I agree with smallmom. I *had* the bipolar, and said things I didn't mean. "I hate you" meant "I hate everyone, myself, my life, my moods, etc." But I was so unhappy I had to take it out on somebody. I agree he needs an intensive evaluation with more than a school district and social worker. I'd go to a neuropsychologist...and keep not giving up on him. You're a good mom, and he's hurting you, but, trust me, he is hurting himself even more.The kid is in pain. Hugs!
     
  8. timer lady

    timer lady Queen of Hearts

    kjs,

    I agree that it's time to back away. Not only is your difficult child a difficult child, he's also in the midst of raging hormones. Boys of this age, easy child or difficult child, can be truly obnoxious. This doesn't excuse it - just an explanation.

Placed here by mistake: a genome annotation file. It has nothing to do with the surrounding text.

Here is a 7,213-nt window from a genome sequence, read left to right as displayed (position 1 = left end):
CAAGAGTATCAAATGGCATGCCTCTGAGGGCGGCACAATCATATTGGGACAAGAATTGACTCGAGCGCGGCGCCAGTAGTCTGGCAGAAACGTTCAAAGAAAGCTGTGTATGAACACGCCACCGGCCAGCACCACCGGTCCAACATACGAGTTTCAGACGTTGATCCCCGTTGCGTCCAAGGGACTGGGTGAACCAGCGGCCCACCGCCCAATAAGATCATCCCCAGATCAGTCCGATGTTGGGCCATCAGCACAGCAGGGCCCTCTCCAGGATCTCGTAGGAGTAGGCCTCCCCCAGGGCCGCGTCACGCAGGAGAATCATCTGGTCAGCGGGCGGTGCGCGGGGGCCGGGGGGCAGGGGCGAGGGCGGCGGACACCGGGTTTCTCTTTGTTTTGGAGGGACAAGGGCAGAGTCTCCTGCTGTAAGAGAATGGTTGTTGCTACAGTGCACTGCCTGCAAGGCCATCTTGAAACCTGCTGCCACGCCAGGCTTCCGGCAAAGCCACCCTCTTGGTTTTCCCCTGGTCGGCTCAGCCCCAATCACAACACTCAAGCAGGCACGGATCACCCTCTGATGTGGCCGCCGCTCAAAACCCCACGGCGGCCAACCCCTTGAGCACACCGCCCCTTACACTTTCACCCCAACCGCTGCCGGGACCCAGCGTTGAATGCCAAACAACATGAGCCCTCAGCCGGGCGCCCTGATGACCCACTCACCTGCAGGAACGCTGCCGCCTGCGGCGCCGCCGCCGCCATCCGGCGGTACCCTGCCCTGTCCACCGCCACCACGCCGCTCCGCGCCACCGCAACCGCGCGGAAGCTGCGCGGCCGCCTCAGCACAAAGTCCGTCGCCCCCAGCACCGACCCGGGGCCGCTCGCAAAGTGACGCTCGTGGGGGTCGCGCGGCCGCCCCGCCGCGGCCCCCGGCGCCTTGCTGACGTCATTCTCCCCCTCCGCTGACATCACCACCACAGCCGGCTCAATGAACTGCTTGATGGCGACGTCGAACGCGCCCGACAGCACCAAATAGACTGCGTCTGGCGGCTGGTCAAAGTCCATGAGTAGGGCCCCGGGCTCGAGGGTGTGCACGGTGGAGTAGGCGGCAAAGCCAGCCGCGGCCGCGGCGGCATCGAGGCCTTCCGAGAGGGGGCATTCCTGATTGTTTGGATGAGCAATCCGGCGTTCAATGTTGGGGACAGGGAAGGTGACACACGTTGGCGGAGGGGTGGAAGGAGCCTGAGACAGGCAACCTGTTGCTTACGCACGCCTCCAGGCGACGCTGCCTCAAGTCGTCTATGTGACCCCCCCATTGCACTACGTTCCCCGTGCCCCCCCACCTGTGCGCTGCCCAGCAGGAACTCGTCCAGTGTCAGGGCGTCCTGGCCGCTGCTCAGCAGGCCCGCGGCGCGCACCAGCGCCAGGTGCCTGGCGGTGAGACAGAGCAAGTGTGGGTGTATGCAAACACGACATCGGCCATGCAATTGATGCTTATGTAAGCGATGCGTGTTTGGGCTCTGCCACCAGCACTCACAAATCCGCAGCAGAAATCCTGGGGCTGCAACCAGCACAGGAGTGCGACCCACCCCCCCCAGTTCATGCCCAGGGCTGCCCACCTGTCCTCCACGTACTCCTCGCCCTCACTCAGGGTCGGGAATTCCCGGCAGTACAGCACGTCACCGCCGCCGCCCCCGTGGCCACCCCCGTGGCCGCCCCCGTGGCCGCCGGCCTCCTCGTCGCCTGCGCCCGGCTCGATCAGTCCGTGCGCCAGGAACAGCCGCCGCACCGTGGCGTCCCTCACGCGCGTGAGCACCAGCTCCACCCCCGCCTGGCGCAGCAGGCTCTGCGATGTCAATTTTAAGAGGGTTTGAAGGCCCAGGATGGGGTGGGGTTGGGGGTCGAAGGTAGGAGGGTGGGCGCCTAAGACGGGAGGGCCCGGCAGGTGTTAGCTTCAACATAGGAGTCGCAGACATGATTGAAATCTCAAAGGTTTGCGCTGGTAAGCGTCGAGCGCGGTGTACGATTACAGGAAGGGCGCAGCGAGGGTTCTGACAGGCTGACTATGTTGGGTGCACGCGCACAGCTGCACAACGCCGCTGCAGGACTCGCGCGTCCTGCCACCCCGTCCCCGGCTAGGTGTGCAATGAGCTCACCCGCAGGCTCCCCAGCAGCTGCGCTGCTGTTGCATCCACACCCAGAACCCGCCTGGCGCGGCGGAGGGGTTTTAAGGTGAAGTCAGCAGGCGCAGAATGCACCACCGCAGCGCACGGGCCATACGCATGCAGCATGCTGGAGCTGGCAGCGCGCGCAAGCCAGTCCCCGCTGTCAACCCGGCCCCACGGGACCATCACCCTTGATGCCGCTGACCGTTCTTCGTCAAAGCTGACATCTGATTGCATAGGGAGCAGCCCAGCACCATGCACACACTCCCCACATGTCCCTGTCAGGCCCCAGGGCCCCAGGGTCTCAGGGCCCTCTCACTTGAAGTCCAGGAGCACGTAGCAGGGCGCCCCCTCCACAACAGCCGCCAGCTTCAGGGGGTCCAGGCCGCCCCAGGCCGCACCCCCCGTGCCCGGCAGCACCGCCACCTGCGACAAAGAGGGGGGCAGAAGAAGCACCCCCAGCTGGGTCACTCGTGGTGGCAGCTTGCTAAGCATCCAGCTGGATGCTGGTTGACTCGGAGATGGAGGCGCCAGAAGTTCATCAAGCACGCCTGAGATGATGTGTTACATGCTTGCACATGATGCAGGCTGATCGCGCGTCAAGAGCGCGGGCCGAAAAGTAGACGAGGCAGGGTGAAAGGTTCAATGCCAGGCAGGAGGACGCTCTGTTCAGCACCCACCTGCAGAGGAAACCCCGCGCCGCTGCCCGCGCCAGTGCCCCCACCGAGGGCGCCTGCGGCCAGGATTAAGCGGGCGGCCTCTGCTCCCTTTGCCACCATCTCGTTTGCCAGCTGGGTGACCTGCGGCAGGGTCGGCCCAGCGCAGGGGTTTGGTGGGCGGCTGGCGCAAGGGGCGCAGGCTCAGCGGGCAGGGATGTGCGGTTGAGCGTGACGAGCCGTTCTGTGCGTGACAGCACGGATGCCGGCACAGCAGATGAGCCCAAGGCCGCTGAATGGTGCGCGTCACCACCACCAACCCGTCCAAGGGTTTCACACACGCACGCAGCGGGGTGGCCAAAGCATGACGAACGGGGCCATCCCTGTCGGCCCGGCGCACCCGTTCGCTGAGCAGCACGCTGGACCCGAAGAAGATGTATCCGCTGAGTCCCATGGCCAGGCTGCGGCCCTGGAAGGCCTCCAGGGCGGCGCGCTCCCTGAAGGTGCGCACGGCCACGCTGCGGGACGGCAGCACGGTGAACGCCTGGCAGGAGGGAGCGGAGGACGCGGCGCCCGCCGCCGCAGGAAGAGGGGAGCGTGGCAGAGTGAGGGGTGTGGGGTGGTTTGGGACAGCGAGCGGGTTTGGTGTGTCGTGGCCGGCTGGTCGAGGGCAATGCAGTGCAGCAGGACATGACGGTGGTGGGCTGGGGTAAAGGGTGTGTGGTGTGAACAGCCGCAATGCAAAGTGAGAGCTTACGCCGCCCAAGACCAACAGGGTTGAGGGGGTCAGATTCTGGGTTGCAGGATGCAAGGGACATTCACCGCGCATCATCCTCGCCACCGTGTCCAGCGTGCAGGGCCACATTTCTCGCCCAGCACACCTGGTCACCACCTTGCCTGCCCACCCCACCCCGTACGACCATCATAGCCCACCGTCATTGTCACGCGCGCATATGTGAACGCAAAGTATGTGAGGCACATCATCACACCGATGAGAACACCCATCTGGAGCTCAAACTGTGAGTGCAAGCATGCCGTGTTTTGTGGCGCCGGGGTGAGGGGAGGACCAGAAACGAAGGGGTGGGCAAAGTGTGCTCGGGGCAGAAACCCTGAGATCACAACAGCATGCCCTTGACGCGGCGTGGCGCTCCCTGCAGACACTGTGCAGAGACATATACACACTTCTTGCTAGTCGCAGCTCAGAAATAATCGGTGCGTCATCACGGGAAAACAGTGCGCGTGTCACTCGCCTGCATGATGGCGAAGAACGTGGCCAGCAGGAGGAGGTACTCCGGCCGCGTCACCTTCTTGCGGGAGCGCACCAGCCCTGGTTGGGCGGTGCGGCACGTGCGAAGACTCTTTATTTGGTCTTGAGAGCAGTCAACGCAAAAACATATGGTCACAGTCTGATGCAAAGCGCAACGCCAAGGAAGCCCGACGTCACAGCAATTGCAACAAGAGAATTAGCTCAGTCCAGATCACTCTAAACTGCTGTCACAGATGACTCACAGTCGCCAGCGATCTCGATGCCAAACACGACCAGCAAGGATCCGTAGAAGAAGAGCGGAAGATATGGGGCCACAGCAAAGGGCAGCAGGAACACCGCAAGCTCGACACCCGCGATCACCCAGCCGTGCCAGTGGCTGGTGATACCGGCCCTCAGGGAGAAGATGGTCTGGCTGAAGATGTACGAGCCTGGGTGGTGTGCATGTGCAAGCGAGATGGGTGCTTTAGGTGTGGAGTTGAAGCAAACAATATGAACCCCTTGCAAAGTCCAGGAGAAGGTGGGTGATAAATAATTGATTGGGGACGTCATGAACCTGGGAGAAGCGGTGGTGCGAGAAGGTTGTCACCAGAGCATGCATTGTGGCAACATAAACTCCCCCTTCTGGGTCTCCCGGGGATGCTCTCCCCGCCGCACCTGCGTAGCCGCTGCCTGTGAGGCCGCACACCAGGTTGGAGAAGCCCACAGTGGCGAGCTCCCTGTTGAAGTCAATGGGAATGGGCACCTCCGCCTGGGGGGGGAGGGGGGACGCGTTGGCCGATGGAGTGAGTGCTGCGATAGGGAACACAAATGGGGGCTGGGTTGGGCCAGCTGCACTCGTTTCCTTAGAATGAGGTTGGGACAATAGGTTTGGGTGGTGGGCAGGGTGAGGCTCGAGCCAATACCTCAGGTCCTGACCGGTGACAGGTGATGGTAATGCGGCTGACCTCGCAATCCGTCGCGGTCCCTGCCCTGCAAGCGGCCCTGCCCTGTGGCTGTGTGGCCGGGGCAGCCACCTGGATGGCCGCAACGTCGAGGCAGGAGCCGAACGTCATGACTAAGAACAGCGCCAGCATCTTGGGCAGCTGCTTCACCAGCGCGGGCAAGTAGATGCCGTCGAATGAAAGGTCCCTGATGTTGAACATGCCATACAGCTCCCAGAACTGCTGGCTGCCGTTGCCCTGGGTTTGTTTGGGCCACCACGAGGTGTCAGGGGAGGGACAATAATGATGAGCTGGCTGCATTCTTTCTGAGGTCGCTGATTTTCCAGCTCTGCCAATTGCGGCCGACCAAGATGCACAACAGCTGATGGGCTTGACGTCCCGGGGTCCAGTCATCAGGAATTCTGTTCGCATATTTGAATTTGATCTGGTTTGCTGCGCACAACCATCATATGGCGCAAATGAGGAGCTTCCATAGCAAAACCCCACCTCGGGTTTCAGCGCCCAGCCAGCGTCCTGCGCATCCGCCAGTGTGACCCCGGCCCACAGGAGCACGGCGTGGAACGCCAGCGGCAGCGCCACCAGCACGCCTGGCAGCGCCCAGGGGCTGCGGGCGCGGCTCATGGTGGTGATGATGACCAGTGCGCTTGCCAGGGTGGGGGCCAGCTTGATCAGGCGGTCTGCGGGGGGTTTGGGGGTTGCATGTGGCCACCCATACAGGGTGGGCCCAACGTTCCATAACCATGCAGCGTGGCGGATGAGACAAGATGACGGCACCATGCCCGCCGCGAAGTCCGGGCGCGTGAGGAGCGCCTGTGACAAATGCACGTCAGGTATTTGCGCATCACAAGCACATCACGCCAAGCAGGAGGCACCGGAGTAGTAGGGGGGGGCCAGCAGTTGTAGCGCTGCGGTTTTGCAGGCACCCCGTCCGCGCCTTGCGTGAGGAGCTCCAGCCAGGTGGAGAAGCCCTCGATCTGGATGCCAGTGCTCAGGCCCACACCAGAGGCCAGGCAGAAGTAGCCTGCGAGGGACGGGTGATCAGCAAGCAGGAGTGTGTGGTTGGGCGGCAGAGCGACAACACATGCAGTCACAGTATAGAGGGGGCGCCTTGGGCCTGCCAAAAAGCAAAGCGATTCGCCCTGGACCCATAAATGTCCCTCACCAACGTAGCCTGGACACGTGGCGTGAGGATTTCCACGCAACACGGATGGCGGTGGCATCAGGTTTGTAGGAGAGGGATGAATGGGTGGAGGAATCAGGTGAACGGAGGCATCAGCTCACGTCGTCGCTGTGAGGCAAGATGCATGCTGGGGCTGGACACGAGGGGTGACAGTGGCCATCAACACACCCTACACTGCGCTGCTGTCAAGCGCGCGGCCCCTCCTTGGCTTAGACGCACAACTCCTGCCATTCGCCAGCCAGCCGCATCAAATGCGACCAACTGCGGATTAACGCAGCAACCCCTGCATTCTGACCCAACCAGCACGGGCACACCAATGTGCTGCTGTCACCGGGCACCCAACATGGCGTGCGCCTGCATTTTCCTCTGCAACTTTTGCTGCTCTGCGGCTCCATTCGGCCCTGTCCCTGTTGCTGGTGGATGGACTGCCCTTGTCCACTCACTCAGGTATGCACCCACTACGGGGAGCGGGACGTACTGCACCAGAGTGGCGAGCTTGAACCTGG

Let husband handle this. I will say this - when wm was at his very worst toward me, my husband stepped in & informed wm that neither he nor kt would be allowed to treat his wife in that manner.

    That statement made an immediate impact on wm. husband pointed out to wm that he never witnessed that type of disrespect from him (husband) toward me. It's simply not going to be allowed.

    wm, of course, had to test that statement. He's slowly learning that the choices he's made have made a huge impact on his living situation (group home).

    I know that a big part of this is his illness/disorder; having said that, he has to learn to navigate in this world despite his disorders.

    Sending you positive thoughts for a better day. Get thyself into regular counseling.